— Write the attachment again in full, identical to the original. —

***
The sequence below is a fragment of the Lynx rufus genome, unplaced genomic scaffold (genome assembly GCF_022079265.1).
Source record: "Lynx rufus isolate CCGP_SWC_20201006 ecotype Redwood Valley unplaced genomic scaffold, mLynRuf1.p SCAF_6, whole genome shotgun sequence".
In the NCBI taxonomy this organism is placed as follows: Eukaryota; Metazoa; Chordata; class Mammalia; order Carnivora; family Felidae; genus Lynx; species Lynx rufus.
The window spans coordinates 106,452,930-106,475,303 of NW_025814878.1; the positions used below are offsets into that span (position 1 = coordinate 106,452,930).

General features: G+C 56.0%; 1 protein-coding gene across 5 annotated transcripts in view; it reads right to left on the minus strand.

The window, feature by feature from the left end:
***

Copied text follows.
The sequence below is a fragment of the Lynx rufus genome, unplaced genomic scaffold (genome assembly GCF_022079265.1).
Source record: "Lynx rufus isolate CCGP_SWC_20201006 ecotype Redwood Valley unplaced genomic scaffold, mLynRuf1.p SCAF_6, whole genome shotgun sequence".
In the NCBI taxonomy this organism is placed as follows: Eukaryota; Metazoa; Chordata; class Mammalia; order Carnivora; family Felidae; genus Lynx; species Lynx rufus.
The window spans coordinates 106,452,930-106,475,303 of NW_025814878.1; the positions used below are offsets into that span (position 1 = coordinate 106,452,930).

General features: G+C 56.0%; 1 protein-coding gene across 5 annotated transcripts in view; it reads right to left on the minus strand.

The window, feature by feature from the left end: